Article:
Chris Lowell: I wouldn’t necessary say Veronica Mars was an influence. It was almost more of a deterrent. I mean the Veronica Mars thing worked, but because it was Veronica Mars. I remember Mo coming over to my apartment when we were talking about it. And him saying okay, I’ve researched about 800 different films and sort of seen how they’ve done in our price range – the money we are trying to raise – and the success rate is 6% and I was absolutely devastated.
Mohit Narang: And then we launched it, and the support started pouring in – Chris and I were glued to our computers hitting refresh every 30 seconds – we were shocked at how many names we didn’t recognize. It’s become kinda the little league version of Veronica Mars, because of course we’re no where near the scale, but its still like another testament that there’s this vocal group of people out there that just want to see good independent film and will support it.
Bears: Now have a lot of these people seen the film, or are they just going on what they’ve heard about it?
Mohit Narang: The later. I think we’ve gotten a lot of testimonials from people who have seen the film, who have testified pretty strongly to the quality, and certainly having the validation of Mill Valley and absolutely of winning the jury prize and audience award at Austin is a big stamp of credibility on our film. I think were honestly helped by the fact that were a project on Kickstarter that’s already made their film.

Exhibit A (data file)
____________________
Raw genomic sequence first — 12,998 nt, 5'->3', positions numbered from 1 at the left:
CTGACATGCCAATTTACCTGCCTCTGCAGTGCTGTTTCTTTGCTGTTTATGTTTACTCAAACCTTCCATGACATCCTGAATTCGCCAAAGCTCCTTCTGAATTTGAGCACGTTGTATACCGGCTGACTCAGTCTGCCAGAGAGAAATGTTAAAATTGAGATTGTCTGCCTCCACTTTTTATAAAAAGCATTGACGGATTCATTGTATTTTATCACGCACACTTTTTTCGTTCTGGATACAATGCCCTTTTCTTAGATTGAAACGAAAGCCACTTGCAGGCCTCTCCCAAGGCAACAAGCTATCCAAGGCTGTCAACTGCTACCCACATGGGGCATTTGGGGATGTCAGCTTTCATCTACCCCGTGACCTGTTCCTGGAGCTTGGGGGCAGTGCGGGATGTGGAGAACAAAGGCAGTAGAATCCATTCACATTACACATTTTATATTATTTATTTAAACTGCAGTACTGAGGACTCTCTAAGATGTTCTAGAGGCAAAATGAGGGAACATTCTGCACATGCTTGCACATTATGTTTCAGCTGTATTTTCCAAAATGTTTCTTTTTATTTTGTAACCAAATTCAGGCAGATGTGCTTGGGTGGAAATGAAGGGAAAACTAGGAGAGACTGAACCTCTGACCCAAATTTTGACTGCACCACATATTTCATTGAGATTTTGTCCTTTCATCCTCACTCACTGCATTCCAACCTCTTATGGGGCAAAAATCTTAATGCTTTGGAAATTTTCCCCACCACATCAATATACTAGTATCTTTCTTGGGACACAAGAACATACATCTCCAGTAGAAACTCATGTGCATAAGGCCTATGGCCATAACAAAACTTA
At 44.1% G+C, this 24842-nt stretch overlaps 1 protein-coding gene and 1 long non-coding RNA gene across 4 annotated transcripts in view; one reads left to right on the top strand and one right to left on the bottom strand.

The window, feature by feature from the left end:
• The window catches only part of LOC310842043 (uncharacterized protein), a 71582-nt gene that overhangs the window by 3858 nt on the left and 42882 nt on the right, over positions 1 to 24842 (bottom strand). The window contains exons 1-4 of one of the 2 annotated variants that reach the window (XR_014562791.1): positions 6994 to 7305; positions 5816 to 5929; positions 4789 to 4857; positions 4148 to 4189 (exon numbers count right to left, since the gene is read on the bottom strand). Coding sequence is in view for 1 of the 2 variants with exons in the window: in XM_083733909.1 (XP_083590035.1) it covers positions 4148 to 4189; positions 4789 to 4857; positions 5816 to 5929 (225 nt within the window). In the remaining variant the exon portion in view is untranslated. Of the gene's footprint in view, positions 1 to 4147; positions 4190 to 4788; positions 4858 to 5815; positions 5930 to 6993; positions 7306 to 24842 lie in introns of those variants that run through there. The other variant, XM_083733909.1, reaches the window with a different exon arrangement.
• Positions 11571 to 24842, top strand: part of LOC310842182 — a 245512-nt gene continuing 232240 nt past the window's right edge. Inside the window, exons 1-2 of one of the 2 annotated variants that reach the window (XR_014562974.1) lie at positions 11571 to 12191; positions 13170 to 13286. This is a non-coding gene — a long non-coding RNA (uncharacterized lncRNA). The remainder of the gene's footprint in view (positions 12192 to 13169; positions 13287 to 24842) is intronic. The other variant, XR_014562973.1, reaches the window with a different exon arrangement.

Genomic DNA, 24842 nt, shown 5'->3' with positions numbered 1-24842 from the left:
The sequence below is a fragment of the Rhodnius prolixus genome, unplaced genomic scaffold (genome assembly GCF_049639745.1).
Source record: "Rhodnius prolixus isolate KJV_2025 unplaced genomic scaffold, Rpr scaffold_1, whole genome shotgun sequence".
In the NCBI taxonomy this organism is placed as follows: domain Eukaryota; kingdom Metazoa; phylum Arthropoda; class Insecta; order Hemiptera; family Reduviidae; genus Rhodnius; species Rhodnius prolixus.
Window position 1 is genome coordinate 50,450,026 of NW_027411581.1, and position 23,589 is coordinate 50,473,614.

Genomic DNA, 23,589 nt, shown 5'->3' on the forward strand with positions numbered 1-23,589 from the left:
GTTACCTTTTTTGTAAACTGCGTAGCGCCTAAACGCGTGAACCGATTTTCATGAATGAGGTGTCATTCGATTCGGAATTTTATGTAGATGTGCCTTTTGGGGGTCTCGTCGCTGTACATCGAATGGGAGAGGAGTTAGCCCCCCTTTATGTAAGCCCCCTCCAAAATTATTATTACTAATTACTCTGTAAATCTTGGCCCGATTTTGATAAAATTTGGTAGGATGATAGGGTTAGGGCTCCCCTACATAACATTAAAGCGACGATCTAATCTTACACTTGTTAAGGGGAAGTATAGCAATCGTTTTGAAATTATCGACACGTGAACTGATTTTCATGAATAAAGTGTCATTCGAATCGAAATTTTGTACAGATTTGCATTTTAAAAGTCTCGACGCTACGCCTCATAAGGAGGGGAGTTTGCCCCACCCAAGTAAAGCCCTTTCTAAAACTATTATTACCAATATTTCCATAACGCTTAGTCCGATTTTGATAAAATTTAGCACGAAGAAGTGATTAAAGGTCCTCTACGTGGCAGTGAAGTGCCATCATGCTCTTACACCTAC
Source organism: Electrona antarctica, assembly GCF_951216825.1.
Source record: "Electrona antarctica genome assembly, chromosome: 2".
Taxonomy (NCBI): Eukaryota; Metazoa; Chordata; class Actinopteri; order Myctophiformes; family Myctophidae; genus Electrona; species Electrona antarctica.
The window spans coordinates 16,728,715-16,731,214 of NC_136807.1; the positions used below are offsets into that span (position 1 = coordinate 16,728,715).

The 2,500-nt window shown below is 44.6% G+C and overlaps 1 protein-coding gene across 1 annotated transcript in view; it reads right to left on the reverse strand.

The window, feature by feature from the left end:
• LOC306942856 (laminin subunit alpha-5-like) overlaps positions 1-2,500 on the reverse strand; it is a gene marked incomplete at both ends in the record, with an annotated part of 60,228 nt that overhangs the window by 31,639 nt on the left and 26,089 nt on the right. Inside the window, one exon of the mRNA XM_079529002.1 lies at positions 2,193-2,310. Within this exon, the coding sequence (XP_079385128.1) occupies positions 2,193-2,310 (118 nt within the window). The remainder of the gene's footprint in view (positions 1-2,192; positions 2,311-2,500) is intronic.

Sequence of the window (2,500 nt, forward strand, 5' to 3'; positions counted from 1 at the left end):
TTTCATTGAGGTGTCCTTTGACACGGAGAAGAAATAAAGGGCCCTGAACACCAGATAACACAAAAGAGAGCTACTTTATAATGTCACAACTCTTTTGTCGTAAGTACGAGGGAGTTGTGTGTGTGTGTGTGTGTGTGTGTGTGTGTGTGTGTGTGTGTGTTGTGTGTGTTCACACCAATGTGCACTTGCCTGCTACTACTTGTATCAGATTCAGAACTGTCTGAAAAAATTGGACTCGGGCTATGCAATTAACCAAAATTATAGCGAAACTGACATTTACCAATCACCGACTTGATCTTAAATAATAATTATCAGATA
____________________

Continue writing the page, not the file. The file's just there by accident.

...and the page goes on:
Chris Lowell: I think for a lot of people it’s like ‘I have this idea…’ and it’s sort of hard to communicate but the film is done. Not only is it done and it’s won awards. It’s been well received. We’re at the finish line. We have a finished film, we just can’t afford the deliverables to get it the world.
Deliverables of course means there is an offer on the table for getting this movie in theatres, and a quick jump to the “BESIDE STILL WATERS”Kickstarter page shows the progress – it’s looking pretty good. But that doesn’t mean you shouldn’t help out if you can, the thank you gifts for pledges are very fun and personal, including a piece of the photo negative from the film (yes, the film was actually shot on film, 16 mm to be precise), copies of the script annotated by Chris and Mo with all sort of notes about filming and the writing process, and copies of Chris’s black and white photography used throughout the film. “We wanted everything to have a personal touch to it” said Lowell. Chris Lowell and Mohit Narang, in addition to putting together amazing rewards for their pledges are already working on their script, and had a reading of it in Austin between screenings of “BESIDE STILL WATERS” and the “VERONICA MARS” world premiere.”ENLISTED” is on temporary hiatus as “RAISING HOPE” stole its time slot for their series finale. “VERONICA MARS” is in theatres now and look for “BRIGHTEST STAR” later this year, director Maggie Kiley’s film starring Lowell, Rose McIver, Clark Gregg and Allison Janey, which world-premiered at Austin alongside “BESIDE STILL WATERS” while I was Director of Programming.